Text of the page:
Sports for Kids: The Promise and the Problems
By Carol Church, Writer, Family Album
Reviewed by Kenneth Jefferson Allen, MS, Meredith College Dietetic Intern
This is Part 1 of a two-part series on kids and sports. (Read Part 2 here.) This post is in honor of Youth Sports Safety Month.
Three-quarters of American families with school-aged children have at least one child playing organized sports. In many ways, this is great news.There’s no doubt that youth enjoy the fun and friendship of the game, and participating in sports certainly has many positive effects. For instance, youth who play sports are less likely to be involved in risky behaviors like smoking and drug use, and gain important mental and physical health benefits as well. Girls especially have been shown to benefit from sports participation when they enter the vulnerable teen years. And considering that we are in an era when childhood obesity has reached troubling new proportions, anything that gets kids up and moving is positive!
However, not everything about the way youth sports (both league- and school-based) are being played today is working well for kids and families.
Youth Sports Injuries on the Rise
For starters, increased participation in youth sports has led to an increase in sports injuries among children and teens. While to some extent, this is to be expected, many still have some concerns. First, there’s growing worry about the lasting impact of sports-related concussions, which can have long-term effects on children’s young brains. Although awareness campaigns are underway, it’s still very common for young athletes to be sent back on the field or go back to play or practice shortly after a concussion, when longer brain rest is what’s really needed.
Watch Out for Overuse
More attention also needs to be paid to overuse injuries, which make up least half of all injuries to young athletes. These injuries frequently come about as a result of the increasing tendency for young athletes to specialize in one sport, sometimes playing it virtually year-round. Today’s youth sports culture often strongly encourages this practice.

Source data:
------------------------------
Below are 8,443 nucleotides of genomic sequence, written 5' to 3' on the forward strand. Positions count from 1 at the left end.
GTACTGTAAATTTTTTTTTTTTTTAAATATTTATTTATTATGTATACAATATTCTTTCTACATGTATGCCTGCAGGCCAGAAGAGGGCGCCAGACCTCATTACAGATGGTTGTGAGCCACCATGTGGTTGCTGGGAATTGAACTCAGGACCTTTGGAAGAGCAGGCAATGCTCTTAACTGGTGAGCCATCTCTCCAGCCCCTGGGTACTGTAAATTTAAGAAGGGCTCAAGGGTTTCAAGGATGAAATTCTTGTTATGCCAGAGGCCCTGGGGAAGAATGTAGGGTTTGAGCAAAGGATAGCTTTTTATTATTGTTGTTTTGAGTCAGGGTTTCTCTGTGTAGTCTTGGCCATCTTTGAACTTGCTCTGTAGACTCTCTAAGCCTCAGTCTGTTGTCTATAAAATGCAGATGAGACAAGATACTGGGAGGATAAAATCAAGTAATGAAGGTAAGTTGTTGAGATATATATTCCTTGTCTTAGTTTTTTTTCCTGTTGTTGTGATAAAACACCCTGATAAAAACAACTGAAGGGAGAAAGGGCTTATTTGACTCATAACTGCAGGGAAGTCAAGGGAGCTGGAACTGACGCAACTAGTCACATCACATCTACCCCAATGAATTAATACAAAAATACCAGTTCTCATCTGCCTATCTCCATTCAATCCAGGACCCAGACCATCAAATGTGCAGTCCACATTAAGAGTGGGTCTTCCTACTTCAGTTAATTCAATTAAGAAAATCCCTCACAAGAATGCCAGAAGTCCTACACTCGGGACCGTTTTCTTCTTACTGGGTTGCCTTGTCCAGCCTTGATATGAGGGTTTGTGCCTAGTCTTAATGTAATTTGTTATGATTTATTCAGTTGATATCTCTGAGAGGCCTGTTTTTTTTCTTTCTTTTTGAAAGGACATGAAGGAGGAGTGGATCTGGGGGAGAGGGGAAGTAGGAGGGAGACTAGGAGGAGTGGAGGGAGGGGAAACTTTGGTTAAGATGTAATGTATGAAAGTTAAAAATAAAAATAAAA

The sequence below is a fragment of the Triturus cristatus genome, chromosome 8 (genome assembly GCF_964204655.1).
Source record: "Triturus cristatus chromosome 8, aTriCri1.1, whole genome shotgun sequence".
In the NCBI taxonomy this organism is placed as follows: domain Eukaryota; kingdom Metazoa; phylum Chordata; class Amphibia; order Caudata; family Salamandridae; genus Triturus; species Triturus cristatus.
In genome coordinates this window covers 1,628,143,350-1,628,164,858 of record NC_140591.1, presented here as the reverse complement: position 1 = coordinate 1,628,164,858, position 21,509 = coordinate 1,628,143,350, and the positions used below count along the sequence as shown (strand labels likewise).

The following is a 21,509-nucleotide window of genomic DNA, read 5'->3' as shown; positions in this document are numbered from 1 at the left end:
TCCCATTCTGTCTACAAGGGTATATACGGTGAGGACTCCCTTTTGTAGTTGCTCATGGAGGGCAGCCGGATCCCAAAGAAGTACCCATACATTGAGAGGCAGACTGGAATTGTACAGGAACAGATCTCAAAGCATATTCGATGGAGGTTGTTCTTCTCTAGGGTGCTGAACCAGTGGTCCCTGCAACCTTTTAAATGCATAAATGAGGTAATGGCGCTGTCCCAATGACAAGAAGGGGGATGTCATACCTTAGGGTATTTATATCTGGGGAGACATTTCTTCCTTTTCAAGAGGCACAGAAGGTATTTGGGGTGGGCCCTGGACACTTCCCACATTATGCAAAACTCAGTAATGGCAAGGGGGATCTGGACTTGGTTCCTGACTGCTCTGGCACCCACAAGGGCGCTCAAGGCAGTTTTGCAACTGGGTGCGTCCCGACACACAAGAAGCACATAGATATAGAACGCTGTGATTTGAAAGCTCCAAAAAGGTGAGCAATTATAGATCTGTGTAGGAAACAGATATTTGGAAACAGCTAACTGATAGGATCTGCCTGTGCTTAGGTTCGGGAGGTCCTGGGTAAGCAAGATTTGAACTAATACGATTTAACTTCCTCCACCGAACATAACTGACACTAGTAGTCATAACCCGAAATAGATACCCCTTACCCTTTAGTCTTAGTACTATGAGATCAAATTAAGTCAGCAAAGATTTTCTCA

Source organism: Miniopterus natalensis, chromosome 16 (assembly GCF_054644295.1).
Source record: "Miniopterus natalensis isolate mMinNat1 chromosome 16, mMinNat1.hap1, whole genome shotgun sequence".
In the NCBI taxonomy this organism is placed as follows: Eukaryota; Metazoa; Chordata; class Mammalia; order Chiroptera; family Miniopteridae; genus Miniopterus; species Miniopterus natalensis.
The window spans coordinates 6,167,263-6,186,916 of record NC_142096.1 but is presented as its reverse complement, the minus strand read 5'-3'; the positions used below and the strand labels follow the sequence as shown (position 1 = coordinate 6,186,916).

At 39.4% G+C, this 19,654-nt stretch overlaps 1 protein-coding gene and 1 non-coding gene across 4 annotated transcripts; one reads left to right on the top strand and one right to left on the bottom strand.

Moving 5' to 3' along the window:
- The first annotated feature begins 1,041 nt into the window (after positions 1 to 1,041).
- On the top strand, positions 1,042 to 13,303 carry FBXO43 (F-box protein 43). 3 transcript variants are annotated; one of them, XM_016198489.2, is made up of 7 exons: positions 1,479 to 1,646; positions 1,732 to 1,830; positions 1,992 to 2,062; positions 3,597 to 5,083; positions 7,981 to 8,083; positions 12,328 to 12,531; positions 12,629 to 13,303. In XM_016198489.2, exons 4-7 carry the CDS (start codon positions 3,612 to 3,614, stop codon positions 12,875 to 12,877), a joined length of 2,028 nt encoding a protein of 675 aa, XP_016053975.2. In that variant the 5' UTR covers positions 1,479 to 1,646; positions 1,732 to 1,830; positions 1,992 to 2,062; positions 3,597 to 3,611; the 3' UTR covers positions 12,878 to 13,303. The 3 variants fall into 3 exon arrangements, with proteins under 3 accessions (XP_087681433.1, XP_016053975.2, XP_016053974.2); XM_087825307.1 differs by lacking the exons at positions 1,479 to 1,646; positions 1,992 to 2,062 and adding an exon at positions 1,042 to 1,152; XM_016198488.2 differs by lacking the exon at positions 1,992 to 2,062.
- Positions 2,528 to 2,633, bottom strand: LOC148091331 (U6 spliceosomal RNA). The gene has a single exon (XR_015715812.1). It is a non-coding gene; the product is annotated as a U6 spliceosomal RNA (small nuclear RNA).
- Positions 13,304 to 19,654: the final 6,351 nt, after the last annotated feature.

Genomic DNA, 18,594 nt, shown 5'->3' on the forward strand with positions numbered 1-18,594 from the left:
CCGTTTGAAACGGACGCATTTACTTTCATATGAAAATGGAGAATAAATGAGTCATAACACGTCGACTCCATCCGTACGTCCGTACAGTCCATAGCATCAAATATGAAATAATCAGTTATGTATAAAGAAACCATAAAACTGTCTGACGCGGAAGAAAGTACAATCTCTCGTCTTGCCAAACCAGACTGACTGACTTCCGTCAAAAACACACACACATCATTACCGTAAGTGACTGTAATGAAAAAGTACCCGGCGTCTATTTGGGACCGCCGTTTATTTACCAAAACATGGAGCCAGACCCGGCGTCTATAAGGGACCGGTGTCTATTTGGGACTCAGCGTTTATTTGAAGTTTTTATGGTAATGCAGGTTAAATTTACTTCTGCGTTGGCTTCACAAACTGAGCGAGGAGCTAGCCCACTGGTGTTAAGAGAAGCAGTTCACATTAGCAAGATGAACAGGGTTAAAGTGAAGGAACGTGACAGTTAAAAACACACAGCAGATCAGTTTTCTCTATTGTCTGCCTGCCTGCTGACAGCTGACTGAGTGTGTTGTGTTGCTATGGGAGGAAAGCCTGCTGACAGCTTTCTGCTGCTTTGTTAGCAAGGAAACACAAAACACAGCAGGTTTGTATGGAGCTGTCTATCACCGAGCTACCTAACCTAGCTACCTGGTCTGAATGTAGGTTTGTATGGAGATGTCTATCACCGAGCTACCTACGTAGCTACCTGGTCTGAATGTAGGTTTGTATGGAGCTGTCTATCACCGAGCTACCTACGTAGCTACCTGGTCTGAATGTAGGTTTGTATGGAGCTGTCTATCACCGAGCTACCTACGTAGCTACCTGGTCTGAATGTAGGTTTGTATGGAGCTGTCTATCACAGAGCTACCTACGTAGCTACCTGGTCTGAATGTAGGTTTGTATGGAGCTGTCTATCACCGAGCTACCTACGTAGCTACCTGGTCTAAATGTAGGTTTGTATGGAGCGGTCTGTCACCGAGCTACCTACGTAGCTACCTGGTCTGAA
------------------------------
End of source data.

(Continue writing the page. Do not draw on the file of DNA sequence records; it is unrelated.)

However, the American Academy of Pediatrics and most highly experienced athletes and coaches strongly recommend against youth sport specialization, at least until children reach middle school age. The AAP also recommends taking at least 1-2 days off a week and 2 months off a year, and participating in only one sport per season.
More Training and Higher Standards Needed
Another issue is that there are few, if any consistent standards or agreed-upon rules for helping reduce and prevent athlete injury. Experts recommend that youth receive a sports physical before playing, but this is often not done (though school sports generally require such physicals). Better coach knowledge on how to ensure safe training and play and on how to prevent and handle dehydration and heat-related illness, concussion, and overuse injuries would also be a huge help. Yet many coaches are volunteers, and receive little to no training before jumping in with both feet.
So to avoid the potential physical damage done to kids and youth in youth sports, experts advise looking for trained coaches, knowing the signs of concussion and overuse, making sure kids get enough rest time, and avoiding specialization. What about ensuring that youth enjoy sports and continue to want to play, and that the sports experience is positive for the whole family? Check out Part 2 of Sports for Kids: The Promise and The Problems.
HEADS UP to Youth Sports –Information about concussions in youth sports from the CDC
Youth Sports Safety Resources–from the University of Michigan
Merkel, D. (2013). Youth sport: positive and negative impact on young athletes. Open Access Journal of Sports Medicine, 4, 151-160.
Brenner, J. S., & the Council on Sports Medicine & Fitness. (2007). Overuse Injuries, Overtraining, and Burnout in Child and Adolescent Athletes. Pediatrics, 119(6), 1242-1245. doi: 10.1542/peds.2007-0887
Photo Credits: monkeybusinessimages/iStock/Thinsktock